Formalin Test (Chemical Sensitivity)
The most predictive of the models for acute pain is the Formalin Test. In this widely used model a 5% solution of formaldehyde is injected subcutaneously to mouse or rat paw to produce a biphasic pain response over a test period of 60 minutes. The initial pain response occurs at 1 minute following subplantar injection of formalin and results from direct stimulation of nociceptors. The second phase of pain response occurs after a period of sensitization (quiescent period) during which inflammatory phenomena take place (2). Opiod analgesics appear to be antinociceptive for both phases. NSAIDS such as indomethacin appear to suppress only the second phase (3).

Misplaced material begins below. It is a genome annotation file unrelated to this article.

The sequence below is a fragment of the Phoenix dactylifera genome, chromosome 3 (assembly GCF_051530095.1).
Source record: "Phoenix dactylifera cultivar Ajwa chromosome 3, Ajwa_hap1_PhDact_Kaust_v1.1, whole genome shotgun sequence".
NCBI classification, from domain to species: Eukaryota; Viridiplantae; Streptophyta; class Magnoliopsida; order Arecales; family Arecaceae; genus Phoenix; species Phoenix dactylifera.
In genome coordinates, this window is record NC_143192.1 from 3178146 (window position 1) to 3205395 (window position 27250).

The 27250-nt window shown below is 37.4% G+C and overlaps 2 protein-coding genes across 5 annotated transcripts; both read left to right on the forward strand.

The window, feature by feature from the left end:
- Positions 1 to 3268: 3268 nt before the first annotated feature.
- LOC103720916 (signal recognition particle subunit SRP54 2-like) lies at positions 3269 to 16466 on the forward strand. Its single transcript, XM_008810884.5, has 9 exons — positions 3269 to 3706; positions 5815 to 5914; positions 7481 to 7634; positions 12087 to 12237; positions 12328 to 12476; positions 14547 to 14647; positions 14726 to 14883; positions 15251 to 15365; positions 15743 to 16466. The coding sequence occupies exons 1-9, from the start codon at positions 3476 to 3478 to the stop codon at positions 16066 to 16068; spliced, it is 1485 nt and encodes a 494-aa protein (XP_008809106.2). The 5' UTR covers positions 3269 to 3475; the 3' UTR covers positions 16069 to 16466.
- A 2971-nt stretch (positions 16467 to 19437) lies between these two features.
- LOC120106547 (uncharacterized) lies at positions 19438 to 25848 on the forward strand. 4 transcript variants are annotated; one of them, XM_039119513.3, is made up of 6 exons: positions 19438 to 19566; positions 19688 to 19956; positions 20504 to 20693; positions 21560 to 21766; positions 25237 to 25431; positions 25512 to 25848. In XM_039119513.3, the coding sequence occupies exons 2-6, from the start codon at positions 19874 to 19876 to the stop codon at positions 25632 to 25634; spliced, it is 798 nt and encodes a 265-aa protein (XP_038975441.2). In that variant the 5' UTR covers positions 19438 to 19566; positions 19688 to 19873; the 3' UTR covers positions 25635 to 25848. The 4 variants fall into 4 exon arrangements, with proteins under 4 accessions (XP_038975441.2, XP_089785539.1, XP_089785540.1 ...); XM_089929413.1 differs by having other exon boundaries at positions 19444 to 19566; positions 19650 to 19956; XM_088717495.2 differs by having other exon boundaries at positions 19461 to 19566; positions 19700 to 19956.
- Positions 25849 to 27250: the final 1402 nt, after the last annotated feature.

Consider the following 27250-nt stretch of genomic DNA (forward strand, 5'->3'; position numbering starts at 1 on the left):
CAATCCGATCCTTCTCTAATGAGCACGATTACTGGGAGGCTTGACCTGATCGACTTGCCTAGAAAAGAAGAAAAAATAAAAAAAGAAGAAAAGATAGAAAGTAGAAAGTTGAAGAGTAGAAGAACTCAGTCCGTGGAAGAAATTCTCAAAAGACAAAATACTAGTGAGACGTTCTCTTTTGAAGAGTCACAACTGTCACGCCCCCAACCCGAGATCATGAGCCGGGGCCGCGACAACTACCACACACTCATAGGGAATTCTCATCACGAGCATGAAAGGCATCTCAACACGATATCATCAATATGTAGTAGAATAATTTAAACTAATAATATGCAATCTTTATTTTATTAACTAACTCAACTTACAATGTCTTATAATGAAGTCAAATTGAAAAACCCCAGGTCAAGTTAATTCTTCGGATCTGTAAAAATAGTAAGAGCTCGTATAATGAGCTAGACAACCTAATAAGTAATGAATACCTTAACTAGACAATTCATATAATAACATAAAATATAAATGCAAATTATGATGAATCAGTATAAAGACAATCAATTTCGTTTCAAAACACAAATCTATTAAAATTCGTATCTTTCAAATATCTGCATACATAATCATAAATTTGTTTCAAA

Pain response scoring includes counts per unit of time of reactions to the pain stimulus by licks, twitches, raising or shaking of the injected paw.
- Le Bars D, Gozariu M and Cadden SW (2001). Animal Models of Nociception. Pharmacol Rev 53: 597-652.
- Dubisson D and Dennis SG (1977). The Formalin Test: A Quantitative Study of the Analgesic Effects of Morphine, Merperidine and Brain Stem Stimulation in Rats and Cats. Pain 4:161-174.
- Jourdan D, Ardid D, Bardin L, Bardin M, Neuzeret D and Lanphouthacoul L (1997). A New Method of Pain Scoring in the Formalin Test in Rats. Pain 71:265-270.
|Formalin-induced Pain Model|
A valuable and widely used tool for investigating chronic pain
|Species||Mouse or Rat|
|Study Duration||One day|
|Readouts||Pain response Scoring|